The late 60s saw the height of Japan’s Kaiju boom in action. Godzilla films were an annual event, and the King of the Monsters had become an international Japanese icon. Friend to all children, Gamera, was cranking out low budget adventures every year to compete. The “Ultraman” franchise was seeing series after series of massive successes, and a multitude of other giant monster and giant superhero media dominated screens big and small. The merchandising was an unstoppable juggernaut, every Japanese kid needed a miniature Godzilla, a Red King, maybe a Varan if they were weird. Western collectors had also picked up the bug, with many Japanese Sofubi style figures becoming and remaining an often high-priced item among serious collectors to this day.
It was in the later half of the 60s when, desperate to make another Kong film, Toho began preparations to bring back the Great Ape for another Japanese outing. A proper sequel to 1962’s massively successful “King Kong vs. Godzilla” had been toyed with since the first film’s release, but the scope of the project was continually deemed too great, and with Toho’s rights to use King Kong swiftly approaching their time limit, it was decided to make something faster, a little lower budget, and maybe more than a little strange. It was time for “King Kong Escapes.”
Kong had been the star of a successful animated television show at the time, Rankin/Bass Animated Entertainment’s “The King Kong Show.” Running for 3 years on ABC, the show featured a heroic and kindly version of the Great Ape helping his human friend Bobby Bond and family in a variety of wacky Saturday morning capers. The animated show featured a nefarious villain in the form of Dr. Who (no relation), a bald headed Mekon-like scientist who would cause trouble for the Bond family, occasionally with his mechanical invention MechaniKong.
The show had successful viewing numbers, and when Toho expressed interest in a new Kong movie, Rankin/Bass leapt to join forces with the Japanese entertainment giant. A live action adaptation of the contents of “The King Kong Show” was set into development, with young Bobby Bond and his family getting written out somewhere along the way, but the scene-stealing villain Dr. Who and of course, his mechanoid simulacrum of the Great Ape, were well in. Originally a second film was also theorized, a more large scale adventure wherein Kong would confront a great nautical horror on a tropical island, but this project would eventually drop the connection to the Kong character and instead transform into the 1966 Godzilla picture “Ebirah, Horror of the Deep.”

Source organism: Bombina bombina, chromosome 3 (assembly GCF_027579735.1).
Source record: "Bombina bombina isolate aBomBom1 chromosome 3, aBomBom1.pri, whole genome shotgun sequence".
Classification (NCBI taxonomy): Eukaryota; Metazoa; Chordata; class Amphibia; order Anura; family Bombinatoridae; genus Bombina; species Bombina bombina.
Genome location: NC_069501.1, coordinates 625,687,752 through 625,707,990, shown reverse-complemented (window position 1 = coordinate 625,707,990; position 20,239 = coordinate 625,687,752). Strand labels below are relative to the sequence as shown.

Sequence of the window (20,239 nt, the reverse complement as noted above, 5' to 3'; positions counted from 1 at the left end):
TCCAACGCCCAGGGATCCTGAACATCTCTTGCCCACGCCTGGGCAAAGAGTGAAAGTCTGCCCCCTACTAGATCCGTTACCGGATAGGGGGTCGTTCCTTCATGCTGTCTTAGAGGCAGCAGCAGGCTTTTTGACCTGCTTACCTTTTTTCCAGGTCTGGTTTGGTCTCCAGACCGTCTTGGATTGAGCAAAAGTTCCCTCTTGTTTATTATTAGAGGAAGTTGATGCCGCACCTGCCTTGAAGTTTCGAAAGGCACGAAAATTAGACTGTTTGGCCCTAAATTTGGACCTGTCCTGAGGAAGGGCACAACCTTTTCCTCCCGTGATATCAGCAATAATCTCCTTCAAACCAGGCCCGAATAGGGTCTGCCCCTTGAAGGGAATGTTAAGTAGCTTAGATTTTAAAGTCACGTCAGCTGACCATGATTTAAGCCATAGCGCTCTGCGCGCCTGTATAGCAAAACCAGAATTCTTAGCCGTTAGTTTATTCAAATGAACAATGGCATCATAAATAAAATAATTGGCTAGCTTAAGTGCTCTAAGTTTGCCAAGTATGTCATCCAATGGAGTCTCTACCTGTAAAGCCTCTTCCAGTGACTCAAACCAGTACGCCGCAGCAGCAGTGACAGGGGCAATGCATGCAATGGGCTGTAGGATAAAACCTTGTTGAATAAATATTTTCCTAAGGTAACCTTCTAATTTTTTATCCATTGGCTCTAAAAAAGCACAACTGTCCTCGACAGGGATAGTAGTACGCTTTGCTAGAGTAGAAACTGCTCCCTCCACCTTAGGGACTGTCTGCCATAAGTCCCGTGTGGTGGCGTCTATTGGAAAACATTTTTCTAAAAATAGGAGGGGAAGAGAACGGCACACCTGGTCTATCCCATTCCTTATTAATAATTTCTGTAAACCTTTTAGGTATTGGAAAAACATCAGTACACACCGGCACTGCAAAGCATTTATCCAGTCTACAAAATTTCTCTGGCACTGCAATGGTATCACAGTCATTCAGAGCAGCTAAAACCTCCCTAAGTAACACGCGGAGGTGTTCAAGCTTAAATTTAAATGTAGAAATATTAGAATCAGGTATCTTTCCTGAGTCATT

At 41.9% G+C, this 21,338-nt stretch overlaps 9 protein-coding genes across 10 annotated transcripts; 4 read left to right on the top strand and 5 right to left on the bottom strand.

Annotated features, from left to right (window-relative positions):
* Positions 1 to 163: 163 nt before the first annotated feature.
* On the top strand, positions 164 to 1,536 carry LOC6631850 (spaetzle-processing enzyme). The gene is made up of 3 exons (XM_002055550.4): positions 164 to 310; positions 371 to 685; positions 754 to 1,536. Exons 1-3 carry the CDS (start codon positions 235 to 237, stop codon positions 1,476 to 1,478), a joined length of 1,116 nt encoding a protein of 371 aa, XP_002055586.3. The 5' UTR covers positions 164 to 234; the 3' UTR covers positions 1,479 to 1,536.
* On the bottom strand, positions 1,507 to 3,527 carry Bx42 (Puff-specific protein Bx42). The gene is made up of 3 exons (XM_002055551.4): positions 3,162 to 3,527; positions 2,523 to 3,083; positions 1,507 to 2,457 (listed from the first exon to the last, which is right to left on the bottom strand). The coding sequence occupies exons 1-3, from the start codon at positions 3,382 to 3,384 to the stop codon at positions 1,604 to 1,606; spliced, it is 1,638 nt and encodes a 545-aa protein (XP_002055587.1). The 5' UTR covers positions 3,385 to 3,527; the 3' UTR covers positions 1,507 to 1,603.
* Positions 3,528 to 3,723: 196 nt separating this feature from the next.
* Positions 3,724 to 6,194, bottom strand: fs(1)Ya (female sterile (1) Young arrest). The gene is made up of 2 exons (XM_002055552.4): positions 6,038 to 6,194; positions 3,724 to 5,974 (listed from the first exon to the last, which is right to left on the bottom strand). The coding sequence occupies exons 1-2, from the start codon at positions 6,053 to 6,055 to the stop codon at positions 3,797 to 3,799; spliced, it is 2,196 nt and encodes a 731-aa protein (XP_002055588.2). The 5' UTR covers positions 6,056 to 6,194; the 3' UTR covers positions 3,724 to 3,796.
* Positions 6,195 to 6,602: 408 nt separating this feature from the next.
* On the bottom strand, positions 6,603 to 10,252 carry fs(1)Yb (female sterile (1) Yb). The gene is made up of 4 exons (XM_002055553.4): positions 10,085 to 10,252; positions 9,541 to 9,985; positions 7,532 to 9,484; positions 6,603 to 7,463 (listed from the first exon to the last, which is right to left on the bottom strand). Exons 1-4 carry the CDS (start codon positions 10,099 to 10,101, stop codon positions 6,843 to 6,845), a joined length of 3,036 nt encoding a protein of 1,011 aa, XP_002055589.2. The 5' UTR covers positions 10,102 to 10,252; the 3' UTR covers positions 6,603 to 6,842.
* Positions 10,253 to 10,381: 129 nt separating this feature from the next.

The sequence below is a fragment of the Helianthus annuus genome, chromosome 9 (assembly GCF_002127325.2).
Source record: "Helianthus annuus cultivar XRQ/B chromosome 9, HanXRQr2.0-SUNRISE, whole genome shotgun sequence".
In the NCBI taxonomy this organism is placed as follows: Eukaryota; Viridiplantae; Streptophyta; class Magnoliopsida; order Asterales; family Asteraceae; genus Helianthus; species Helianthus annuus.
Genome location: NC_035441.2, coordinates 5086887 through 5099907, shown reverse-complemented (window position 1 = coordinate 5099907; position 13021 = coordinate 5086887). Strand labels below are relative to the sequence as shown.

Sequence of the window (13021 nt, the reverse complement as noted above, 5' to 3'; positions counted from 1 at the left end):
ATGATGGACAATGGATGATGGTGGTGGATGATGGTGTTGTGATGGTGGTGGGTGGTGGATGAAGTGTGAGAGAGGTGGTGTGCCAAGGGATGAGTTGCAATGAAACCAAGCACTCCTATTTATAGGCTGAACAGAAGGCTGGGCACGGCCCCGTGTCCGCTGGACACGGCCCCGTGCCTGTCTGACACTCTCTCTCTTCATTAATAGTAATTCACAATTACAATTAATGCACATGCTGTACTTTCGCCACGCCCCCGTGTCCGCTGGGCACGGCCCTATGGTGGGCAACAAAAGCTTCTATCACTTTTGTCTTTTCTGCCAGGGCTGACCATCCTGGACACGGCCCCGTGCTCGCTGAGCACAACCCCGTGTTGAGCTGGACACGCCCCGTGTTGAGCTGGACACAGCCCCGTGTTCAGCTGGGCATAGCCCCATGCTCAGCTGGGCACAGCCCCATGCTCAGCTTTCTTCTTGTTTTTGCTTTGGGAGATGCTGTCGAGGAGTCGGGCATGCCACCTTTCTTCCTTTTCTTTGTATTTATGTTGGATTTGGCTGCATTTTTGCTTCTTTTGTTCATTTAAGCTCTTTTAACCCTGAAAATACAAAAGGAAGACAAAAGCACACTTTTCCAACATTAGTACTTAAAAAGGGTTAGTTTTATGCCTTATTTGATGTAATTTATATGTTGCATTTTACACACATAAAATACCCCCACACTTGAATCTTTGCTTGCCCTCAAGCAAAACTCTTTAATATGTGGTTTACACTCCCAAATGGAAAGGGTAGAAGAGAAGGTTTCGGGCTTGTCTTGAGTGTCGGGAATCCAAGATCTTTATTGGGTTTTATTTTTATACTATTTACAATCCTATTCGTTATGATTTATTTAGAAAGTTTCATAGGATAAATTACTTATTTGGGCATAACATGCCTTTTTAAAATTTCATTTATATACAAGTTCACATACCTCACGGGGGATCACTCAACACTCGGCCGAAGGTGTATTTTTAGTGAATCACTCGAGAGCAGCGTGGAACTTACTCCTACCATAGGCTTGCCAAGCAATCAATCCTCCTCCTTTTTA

What would become “King Kong Escapes” was filmed quickly, but in no way was it a slapdash project. None other than the true King of Kaiju cinema, Ishirō Honda, would step up to direct, and sewn into the King Kong suit this time was Haruo Nakajima, veteran suit actor and the original Godzilla.
“King Kong Escapes” was not a purely Toho production however, and was co-produced with Rankin/Bass, creating a mix of Eastern and Western cinema styles and performances. American actors, including prolific star of western television Rhodes Reason, took up major roles amidst the Japanese cast. It all seems very strange at first, the mix of cultures and performances, wrapped up in a crazy sci fi bundle that absolutely echoes the weird feeling of a cartoon show.
It’s time for a rewatch of this weird little Kaiju classic, be ready for spoilers.
Our story begins at the North Pole, where the nefarious Dr. Who operates out of his secret quasi-futuristic base. Everything is chrome and flashing lights in the world of Dr. Who, a looming Dracula-like figure in his high collar, black cape, and eyebrows to rival those of Christopher Lee. Financed by the mysterious Madame Piranha, Dr. Who has constructed a gigantic mechanical duplicate of King Kong, with which he intends to excavate deep into the ice of the North Pole and retrieve Element X. With this element in the hands of Madame Piranha, her conveniently unnamed country of origin will gain nuclear superiority and soon, world domination. However, during its initial deployment deep beneath the ice, MechaniKong’s computer brain is overwhelmed by the intense radiation of Element X and burns out, rendering the robot a failure. Dr. Who theorizes that only the original will do, and seeks to capture the true King Kong to complete his plan.
These two villains are a highlight of the film, particularly Dr. Who, played with vigorous enthusiasm by Hideyo Amamoto. He’s part cackling Bond baddie, part snarling Hammer Horror villain and chews scenery every chance he gets. The professional and subdued Madame Piranha is the prefect foil, played by cute-as-a-button Mie Hama, who was a major face in Japan at the time. In the same year as “King Kong Escapes” alone, Mie Hama would appear naked in the pages of Playboy magazine and star as Bond girl Kissy Suzuki in the Sean Connery outing “You Only Live Twice.”